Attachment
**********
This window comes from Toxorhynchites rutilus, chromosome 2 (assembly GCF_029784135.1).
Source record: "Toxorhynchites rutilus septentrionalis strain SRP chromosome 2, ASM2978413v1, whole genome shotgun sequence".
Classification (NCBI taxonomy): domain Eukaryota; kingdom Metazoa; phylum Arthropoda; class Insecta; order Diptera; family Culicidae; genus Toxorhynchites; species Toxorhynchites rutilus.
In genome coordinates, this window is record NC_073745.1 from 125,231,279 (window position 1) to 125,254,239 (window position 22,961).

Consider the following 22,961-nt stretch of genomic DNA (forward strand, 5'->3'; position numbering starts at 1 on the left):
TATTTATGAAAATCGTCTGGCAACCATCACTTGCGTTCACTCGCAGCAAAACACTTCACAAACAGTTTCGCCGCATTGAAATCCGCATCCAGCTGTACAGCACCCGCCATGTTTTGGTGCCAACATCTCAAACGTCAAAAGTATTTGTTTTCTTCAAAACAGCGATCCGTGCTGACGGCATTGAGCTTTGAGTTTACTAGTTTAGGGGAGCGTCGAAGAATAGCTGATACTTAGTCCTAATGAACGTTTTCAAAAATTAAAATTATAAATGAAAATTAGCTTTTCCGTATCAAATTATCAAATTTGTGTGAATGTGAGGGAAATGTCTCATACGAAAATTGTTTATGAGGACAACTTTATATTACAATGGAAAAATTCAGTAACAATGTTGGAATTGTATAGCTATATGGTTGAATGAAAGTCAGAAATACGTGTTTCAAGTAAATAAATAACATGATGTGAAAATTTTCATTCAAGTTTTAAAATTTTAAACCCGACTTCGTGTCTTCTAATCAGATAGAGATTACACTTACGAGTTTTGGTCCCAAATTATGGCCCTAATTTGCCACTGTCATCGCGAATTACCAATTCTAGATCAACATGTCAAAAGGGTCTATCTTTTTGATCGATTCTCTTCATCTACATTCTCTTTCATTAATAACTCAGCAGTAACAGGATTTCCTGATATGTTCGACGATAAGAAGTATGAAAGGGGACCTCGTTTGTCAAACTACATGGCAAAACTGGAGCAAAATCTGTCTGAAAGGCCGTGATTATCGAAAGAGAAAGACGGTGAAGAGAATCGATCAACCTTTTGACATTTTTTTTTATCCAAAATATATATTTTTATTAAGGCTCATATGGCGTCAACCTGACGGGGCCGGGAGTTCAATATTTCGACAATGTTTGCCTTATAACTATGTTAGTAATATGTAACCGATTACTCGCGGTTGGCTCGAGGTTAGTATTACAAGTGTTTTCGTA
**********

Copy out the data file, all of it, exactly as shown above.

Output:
This window comes from Toxorhynchites rutilus, chromosome 2 (assembly GCF_029784135.1).
Source record: "Toxorhynchites rutilus septentrionalis strain SRP chromosome 2, ASM2978413v1, whole genome shotgun sequence".
Classification (NCBI taxonomy): domain Eukaryota; kingdom Metazoa; phylum Arthropoda; class Insecta; order Diptera; family Culicidae; genus Toxorhynchites; species Toxorhynchites rutilus.
In genome coordinates, this window is record NC_073745.1 from 125,231,279 (window position 1) to 125,254,239 (window position 22,961).

Consider the following 22,961-nt stretch of genomic DNA (forward strand, 5'->3'; position numbering starts at 1 on the left):
TATTTATGAAAATCGTCTGGCAACCATCACTTGCGTTCACTCGCAGCAAAACACTTCACAAACAGTTTCGCCGCATTGAAATCCGCATCCAGCTGTACAGCACCCGCCATGTTTTGGTGCCAACATCTCAAACGTCAAAAGTATTTGTTTTCTTCAAAACAGCGATCCGTGCTGACGGCATTGAGCTTTGAGTTTACTAGTTTAGGGGAGCGTCGAAGAATAGCTGATACTTAGTCCTAATGAACGTTTTCAAAAATTAAAATTATAAATGAAAATTAGCTTTTCCGTATCAAATTATCAAATTTGTGTGAATGTGAGGGAAATGTCTCATACGAAAATTGTTTATGAGGACAACTTTATATTACAATGGAAAAATTCAGTAACAATGTTGGAATTGTATAGCTATATGGTTGAATGAAAGTCAGAAATACGTGTTTCAAGTAAATAAATAACATGATGTGAAAATTTTCATTCAAGTTTTAAAATTTTAAACCCGACTTCGTGTCTTCTAATCAGATAGAGATTACACTTACGAGTTTTGGTCCCAAATTATGGCCCTAATTTGCCACTGTCATCGCGAATTACCAATTCTAGATCAACATGTCAAAAGGGTCTATCTTTTTGATCGATTCTCTTCATCTACATTCTCTTTCATTAATAACTCAGCAGTAACAGGATTTCCTGATATGTTCGACGATAAGAAGTATGAAAGGGGACCTCGTTTGTCAAACTACATGGCAAAACTGGAGCAAAATCTGTCTGAAAGGCCGTGATTATCGAAAGAGAAAGACGGTGAAGAGAATCGATCAACCTTTTGACATTTTTTTTTATCCAAAATATATATTTTTATTAAGGCTCATATGGCGTCAACCTGACGGGGCCGGGAGTTCAATATTTCGACAATGTTTGCCTTATAACTATGTTAGTAATATGTAACCGATTACTCGCGGTTGGCTCGAGGTTAGTATTACAAGTGTTTTCGTA